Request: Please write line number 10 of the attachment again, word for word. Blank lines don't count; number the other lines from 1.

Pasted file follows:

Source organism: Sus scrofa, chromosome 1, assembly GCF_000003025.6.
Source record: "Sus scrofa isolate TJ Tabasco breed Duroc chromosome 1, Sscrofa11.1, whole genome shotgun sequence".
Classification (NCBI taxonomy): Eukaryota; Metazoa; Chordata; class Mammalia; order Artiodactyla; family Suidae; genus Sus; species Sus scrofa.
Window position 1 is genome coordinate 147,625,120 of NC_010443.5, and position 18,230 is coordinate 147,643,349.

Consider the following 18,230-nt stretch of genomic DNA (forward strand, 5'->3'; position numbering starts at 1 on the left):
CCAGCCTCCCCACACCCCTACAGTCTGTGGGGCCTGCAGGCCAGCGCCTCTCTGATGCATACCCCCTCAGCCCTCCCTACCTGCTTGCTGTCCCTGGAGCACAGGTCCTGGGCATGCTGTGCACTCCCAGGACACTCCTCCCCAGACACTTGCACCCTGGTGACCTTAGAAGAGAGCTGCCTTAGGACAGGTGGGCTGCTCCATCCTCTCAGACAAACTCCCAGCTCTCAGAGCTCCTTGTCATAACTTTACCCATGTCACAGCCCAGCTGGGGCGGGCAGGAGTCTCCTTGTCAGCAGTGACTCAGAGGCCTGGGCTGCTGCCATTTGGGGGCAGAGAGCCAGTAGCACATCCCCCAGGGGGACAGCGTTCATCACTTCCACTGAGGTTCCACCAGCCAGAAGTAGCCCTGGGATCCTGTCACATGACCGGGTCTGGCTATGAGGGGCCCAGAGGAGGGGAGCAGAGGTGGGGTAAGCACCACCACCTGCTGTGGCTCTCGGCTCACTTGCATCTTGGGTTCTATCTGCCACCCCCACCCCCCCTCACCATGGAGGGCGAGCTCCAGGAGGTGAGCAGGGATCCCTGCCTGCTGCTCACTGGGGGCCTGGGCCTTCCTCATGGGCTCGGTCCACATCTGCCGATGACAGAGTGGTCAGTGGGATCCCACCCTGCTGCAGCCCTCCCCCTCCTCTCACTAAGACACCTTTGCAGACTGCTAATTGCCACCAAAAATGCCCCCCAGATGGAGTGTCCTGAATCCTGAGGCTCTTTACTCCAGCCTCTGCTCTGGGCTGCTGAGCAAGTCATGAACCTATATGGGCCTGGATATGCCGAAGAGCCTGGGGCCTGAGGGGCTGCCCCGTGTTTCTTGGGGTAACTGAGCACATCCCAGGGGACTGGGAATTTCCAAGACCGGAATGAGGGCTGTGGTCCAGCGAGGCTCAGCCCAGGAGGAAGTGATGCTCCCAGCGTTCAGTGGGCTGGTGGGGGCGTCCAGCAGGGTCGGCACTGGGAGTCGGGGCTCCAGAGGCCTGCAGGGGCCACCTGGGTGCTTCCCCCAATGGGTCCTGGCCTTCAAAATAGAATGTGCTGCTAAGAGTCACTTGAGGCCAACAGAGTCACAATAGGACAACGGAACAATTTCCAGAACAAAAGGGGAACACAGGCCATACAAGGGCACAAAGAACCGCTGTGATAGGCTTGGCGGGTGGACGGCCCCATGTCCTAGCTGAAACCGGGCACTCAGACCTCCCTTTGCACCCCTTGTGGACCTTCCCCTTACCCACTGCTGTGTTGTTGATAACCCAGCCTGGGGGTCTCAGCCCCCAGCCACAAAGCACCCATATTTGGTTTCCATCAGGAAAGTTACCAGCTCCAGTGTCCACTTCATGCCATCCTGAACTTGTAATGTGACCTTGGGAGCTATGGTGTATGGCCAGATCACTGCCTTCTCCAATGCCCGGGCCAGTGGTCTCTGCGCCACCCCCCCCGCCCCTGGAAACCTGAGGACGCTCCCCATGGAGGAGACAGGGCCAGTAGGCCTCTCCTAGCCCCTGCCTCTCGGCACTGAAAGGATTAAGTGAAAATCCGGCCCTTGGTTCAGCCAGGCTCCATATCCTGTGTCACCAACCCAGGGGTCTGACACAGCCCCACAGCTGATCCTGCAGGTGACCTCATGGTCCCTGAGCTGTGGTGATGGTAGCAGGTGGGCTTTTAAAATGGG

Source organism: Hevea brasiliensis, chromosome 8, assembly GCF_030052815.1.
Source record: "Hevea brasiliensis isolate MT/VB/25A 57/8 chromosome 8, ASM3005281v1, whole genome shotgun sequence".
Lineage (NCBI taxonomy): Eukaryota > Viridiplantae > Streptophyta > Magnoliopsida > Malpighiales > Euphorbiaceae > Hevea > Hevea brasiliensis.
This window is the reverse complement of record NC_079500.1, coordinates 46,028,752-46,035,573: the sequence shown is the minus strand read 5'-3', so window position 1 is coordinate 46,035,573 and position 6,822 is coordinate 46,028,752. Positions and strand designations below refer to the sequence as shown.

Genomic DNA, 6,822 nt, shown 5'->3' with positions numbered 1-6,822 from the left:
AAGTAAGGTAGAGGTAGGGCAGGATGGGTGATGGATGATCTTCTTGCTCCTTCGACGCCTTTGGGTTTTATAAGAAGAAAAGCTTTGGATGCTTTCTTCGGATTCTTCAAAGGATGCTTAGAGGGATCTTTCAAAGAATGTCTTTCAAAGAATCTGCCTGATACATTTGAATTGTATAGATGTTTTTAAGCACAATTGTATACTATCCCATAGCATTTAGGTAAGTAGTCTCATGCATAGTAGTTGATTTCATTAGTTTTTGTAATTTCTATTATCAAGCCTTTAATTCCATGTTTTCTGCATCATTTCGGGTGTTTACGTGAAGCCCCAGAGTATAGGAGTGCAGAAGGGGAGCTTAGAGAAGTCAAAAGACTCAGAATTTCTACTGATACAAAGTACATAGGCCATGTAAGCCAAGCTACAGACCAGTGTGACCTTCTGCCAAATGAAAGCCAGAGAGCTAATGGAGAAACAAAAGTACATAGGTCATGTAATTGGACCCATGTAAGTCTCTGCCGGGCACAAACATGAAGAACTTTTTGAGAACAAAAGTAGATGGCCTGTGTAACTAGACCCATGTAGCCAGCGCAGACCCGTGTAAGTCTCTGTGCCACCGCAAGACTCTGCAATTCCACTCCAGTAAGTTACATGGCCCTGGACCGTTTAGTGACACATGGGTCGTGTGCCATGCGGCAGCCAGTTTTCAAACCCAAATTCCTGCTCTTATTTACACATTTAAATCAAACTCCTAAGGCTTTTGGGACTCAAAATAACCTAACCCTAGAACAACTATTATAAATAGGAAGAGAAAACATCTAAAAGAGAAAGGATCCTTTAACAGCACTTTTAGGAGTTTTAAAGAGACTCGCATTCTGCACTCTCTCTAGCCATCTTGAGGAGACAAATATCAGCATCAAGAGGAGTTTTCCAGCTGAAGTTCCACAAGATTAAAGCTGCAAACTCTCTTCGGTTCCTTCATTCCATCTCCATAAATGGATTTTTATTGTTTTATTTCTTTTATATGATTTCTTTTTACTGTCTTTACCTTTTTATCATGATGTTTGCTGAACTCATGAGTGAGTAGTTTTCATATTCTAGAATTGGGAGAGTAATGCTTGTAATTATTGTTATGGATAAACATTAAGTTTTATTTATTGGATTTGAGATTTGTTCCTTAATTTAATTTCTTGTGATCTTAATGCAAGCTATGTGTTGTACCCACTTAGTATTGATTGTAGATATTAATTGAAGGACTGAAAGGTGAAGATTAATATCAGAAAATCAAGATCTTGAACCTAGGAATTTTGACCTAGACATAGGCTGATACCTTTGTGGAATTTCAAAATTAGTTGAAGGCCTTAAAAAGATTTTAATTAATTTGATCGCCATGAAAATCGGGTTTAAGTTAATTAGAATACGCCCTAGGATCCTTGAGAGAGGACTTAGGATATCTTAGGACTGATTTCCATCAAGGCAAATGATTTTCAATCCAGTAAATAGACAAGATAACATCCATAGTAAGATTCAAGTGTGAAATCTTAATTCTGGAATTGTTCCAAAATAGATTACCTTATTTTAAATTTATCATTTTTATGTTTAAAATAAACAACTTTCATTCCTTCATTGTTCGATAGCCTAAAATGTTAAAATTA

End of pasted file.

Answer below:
This window is the reverse complement of record NC_079500.1, coordinates 46,028,752-46,035,573: the sequence shown is the minus strand read 5'-3', so window position 1 is coordinate 46,035,573 and position 6,822 is coordinate 46,028,752. Positions and strand designations below refer to the sequence as shown.